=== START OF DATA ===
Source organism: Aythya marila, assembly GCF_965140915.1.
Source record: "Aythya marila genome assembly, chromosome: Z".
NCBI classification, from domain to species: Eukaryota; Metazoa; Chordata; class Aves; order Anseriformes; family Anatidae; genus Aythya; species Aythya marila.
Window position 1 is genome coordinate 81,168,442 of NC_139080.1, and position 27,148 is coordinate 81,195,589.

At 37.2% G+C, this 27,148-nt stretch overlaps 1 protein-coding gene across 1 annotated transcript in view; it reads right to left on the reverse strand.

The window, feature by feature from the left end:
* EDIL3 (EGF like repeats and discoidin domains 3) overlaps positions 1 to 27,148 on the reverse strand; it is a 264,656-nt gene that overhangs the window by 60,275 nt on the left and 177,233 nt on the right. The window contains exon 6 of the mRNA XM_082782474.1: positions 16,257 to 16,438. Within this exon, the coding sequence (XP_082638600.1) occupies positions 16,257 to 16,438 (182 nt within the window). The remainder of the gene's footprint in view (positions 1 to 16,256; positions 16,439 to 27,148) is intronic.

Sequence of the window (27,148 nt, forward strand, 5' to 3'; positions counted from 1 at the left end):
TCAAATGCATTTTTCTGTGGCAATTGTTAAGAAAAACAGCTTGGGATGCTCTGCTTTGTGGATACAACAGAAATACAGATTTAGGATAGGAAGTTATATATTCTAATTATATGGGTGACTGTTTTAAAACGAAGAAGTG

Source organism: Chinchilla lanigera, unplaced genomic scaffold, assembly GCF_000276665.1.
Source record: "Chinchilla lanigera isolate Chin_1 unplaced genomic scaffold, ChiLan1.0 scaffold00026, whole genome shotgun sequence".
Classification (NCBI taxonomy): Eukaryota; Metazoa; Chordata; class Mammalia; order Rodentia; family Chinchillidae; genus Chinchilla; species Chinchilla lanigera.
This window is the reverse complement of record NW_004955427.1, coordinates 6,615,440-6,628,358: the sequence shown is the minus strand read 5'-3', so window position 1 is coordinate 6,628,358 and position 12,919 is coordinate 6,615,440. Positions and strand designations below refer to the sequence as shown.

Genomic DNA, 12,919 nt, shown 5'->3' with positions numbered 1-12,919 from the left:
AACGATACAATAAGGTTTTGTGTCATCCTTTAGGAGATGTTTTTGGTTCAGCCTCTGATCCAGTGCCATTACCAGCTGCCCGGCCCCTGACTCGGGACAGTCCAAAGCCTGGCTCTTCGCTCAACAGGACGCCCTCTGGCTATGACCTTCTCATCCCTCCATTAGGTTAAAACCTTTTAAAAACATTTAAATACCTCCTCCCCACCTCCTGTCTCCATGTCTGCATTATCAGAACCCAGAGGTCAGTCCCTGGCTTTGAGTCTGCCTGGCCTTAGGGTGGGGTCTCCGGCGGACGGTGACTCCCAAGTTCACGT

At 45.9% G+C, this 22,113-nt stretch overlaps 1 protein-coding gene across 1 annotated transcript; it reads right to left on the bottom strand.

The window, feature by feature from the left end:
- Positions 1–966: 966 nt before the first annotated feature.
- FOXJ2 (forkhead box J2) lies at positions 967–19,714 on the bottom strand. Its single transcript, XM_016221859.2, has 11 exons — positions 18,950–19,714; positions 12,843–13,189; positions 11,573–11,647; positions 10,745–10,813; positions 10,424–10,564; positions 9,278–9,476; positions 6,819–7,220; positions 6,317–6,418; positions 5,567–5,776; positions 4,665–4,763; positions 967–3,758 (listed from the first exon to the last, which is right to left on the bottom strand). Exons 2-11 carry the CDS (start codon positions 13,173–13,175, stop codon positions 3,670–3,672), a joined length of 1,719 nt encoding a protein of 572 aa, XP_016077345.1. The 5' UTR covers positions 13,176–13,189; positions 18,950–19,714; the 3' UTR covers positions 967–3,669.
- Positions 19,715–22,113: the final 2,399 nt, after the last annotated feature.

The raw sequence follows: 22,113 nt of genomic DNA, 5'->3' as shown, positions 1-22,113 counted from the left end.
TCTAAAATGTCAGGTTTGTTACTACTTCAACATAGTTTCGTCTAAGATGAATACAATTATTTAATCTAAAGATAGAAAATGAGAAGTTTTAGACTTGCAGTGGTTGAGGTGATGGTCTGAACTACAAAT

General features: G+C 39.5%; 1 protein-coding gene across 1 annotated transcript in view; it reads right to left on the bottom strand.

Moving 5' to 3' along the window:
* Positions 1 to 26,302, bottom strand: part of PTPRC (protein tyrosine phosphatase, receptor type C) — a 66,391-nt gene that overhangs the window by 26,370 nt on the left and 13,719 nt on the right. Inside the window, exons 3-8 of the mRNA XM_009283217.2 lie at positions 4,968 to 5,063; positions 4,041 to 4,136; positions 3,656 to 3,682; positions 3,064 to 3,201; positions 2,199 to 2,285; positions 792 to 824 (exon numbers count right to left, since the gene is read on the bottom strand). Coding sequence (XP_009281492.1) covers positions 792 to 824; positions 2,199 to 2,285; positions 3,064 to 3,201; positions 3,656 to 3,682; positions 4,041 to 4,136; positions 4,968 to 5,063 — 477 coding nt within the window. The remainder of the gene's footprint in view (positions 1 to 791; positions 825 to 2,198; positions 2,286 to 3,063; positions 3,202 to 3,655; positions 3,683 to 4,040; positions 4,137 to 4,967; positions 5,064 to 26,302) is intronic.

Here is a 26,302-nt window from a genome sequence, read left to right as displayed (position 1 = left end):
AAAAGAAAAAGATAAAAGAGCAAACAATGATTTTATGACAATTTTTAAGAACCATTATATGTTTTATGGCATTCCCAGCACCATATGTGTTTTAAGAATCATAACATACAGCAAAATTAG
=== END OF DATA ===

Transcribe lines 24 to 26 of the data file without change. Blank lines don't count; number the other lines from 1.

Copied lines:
Moving 5' to 3' along the window:
* Positions 1 to 26,302, bottom strand: part of PTPRC (protein tyrosine phosphatase, receptor type C) — a 66,391-nt gene that overhangs the window by 26,370 nt on the left and 13,719 nt on the right. Inside the window, exons 3-8 of the mRNA XM_009283217.2 lie at positions 4,968 to 5,063; positions 4,041 to 4,136; positions 3,656 to 3,682; positions 3,064 to 3,201; positions 2,199 to 2,285; positions 792 to 824 (exon numbers count right to left, since the gene is read on the bottom strand). Coding sequence (XP_009281492.1) covers positions 792 to 824; positions 2,199 to 2,285; positions 3,064 to 3,201; positions 3,656 to 3,682; positions 4,041 to 4,136; positions 4,968 to 5,063 — 477 coding nt within the window. The remainder of the gene's footprint in view (positions 1 to 791; positions 825 to 2,198; positions 2,286 to 3,063; positions 3,202 to 3,655; positions 3,683 to 4,040; positions 4,137 to 4,967; positions 5,064 to 26,302) is intronic.

Here is a 26,302-nt window from a genome sequence, read left to right as displayed (position 1 = left end):